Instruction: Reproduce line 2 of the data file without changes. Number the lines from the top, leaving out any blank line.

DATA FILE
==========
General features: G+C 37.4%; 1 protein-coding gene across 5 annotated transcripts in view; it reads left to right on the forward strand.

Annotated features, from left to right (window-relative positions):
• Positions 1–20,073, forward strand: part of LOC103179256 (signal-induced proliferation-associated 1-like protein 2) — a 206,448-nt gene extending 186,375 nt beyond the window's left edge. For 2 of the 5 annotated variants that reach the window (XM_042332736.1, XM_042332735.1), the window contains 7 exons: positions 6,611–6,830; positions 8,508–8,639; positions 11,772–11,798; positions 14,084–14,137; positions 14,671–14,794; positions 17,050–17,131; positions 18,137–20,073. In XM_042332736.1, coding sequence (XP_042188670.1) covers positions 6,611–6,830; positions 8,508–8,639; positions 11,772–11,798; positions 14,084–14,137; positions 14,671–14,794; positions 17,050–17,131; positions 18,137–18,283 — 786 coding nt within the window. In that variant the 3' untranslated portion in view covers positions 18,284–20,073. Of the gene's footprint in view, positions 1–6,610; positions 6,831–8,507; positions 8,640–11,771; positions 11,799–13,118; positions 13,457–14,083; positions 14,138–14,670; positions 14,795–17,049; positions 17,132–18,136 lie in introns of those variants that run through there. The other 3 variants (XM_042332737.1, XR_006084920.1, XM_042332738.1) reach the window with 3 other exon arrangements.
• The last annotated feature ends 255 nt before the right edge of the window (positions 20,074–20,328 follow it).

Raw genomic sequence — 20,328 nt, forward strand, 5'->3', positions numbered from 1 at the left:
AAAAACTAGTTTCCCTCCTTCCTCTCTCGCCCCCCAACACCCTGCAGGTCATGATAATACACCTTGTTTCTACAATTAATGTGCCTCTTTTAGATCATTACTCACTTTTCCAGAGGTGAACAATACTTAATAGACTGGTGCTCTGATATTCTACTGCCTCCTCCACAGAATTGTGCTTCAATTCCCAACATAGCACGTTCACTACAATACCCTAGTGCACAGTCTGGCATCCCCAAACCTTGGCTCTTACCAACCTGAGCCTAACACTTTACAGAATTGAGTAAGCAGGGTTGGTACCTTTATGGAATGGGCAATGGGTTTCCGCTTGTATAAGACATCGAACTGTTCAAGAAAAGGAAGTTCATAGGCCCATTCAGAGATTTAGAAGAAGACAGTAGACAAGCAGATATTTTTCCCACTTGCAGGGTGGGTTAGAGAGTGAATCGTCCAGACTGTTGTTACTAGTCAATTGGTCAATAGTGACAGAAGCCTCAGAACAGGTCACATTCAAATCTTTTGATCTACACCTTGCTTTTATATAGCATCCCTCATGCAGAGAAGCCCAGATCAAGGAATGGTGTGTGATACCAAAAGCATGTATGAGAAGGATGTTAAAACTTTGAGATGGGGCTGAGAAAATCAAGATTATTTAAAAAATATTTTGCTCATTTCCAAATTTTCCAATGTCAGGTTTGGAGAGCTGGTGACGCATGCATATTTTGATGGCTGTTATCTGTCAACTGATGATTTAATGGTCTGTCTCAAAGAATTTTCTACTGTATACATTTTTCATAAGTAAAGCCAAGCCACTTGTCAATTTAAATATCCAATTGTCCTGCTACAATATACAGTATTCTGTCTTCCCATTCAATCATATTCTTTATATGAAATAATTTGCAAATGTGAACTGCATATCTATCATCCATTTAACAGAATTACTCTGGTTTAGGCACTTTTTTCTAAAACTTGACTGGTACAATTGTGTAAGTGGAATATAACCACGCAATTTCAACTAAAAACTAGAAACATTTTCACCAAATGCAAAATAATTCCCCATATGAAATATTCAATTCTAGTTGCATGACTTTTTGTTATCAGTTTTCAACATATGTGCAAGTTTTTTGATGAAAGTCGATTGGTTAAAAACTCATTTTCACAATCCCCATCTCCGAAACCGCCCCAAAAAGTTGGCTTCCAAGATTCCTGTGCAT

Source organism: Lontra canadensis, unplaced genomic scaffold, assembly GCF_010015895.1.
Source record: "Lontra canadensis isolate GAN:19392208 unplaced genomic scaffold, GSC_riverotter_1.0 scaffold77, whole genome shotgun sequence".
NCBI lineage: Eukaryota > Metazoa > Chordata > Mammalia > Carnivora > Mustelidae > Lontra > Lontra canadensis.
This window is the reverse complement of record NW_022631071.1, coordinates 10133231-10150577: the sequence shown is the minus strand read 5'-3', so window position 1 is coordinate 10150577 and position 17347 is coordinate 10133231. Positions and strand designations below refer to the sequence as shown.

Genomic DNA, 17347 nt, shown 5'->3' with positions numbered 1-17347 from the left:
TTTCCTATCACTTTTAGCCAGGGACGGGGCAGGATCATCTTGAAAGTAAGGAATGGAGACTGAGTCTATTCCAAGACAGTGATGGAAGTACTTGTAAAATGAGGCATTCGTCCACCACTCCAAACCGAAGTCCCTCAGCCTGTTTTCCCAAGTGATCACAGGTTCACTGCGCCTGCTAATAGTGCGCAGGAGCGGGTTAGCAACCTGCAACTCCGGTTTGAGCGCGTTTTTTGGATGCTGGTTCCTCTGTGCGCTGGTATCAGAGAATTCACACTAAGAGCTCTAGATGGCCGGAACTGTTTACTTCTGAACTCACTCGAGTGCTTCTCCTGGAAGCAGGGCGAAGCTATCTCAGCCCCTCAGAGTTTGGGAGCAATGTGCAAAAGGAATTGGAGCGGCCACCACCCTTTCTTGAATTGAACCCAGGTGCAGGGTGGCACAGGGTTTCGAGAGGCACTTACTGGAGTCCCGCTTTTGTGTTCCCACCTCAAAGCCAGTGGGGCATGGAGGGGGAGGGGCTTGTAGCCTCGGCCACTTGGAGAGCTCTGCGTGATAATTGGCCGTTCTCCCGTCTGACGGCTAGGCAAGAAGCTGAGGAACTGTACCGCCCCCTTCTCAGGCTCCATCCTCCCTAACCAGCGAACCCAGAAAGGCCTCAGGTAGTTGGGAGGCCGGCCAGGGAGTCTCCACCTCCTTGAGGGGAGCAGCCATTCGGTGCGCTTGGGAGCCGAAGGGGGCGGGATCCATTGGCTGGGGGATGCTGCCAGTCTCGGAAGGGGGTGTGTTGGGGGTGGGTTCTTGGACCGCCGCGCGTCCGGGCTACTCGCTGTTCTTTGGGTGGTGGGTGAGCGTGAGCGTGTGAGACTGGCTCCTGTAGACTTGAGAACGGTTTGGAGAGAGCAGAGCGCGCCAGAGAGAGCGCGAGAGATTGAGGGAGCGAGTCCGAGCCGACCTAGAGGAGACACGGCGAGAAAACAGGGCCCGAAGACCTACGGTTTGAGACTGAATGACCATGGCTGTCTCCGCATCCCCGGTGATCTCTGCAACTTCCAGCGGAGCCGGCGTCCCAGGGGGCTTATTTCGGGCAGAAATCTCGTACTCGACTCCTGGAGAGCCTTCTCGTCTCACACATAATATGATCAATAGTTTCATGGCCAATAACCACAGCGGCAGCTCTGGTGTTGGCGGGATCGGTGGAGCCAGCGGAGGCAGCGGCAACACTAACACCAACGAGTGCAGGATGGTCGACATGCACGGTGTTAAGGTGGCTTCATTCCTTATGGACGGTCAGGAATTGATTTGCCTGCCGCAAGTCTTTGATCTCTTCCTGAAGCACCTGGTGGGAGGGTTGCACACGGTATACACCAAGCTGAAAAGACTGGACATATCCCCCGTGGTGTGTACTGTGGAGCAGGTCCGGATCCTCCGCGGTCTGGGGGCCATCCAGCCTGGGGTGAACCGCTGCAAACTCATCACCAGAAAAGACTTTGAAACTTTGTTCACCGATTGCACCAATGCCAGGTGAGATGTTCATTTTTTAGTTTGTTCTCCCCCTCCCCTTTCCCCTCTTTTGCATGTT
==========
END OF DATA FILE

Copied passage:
Annotated features, from left to right (window-relative positions):